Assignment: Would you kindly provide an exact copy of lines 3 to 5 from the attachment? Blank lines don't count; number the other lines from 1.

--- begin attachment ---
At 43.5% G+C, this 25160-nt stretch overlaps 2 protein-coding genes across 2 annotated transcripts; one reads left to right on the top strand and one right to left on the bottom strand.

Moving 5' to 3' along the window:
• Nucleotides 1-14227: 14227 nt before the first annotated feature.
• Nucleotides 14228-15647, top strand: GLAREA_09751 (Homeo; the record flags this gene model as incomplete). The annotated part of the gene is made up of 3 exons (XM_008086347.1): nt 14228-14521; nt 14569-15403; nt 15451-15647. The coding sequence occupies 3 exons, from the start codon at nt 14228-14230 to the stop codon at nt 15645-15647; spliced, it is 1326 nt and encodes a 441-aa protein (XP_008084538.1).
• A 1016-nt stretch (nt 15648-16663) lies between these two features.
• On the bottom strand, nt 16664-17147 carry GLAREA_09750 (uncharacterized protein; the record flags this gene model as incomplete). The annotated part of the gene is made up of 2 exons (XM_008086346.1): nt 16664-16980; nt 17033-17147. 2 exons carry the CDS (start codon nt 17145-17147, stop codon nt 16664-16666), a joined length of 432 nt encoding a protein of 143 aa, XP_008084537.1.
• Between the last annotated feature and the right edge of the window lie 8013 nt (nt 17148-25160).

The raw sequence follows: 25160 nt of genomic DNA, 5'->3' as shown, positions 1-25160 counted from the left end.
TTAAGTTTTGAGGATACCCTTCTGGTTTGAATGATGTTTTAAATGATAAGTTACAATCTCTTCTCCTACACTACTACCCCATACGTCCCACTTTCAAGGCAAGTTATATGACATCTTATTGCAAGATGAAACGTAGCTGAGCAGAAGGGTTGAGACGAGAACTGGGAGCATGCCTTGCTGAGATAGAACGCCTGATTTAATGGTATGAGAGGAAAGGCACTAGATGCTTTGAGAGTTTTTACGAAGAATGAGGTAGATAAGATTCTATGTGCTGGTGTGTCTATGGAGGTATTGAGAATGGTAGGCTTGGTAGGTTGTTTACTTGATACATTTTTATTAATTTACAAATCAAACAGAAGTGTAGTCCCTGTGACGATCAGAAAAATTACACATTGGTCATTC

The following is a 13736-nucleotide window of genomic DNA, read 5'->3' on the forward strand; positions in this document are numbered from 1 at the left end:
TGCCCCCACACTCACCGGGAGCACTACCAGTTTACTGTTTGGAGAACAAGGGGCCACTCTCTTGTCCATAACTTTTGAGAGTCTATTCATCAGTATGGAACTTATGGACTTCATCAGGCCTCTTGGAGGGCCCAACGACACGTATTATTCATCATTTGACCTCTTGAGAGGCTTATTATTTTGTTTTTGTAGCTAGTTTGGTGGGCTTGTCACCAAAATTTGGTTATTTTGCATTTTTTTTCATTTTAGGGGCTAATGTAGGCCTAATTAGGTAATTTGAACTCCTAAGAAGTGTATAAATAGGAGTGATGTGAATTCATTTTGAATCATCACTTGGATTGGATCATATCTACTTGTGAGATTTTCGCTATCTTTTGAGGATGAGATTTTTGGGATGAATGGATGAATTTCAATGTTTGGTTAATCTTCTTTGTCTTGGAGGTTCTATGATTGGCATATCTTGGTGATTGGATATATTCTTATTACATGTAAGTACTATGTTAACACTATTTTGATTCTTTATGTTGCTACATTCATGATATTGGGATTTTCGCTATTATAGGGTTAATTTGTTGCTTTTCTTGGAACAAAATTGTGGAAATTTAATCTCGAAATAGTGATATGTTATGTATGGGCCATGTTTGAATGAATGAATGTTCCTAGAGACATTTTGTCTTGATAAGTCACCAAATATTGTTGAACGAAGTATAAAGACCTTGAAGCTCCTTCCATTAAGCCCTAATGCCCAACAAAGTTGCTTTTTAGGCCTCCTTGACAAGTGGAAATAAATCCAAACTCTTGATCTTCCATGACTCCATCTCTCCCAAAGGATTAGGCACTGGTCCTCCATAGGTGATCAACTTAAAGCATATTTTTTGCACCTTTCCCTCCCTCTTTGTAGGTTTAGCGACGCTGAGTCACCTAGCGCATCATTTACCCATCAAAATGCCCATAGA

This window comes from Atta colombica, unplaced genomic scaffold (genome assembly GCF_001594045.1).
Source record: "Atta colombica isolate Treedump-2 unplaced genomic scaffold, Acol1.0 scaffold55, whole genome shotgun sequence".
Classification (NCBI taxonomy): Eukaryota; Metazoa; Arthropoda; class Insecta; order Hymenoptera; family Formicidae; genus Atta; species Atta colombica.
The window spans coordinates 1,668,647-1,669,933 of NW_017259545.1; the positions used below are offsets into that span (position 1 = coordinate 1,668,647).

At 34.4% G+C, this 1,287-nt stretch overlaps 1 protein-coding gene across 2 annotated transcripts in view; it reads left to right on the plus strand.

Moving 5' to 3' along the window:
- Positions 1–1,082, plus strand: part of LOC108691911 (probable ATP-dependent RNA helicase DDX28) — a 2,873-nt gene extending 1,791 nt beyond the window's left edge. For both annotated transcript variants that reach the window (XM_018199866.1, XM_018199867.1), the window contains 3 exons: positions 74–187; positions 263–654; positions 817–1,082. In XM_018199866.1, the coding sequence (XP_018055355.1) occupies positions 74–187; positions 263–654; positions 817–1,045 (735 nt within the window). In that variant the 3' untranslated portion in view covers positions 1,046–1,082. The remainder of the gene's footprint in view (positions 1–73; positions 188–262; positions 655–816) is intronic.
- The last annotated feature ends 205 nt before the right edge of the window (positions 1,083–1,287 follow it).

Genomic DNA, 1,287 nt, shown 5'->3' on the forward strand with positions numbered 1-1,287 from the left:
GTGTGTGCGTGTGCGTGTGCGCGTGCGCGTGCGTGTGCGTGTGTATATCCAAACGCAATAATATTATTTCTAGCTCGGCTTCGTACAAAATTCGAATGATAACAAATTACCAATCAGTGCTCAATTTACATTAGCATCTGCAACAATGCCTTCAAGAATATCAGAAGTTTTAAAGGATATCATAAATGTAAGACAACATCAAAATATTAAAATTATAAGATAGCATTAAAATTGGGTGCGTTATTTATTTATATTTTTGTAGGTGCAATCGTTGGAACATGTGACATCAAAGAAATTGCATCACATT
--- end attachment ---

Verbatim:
• Nucleotides 1-14227: 14227 nt before the first annotated feature.
• Nucleotides 14228-15647, top strand: GLAREA_09751 (Homeo; the record flags this gene model as incomplete). The annotated part of the gene is made up of 3 exons (XM_008086347.1): nt 14228-14521; nt 14569-15403; nt 15451-15647. The coding sequence occupies 3 exons, from the start codon at nt 14228-14230 to the stop codon at nt 15645-15647; spliced, it is 1326 nt and encodes a 441-aa protein (XP_008084538.1).
• A 1016-nt stretch (nt 15648-16663) lies between these two features.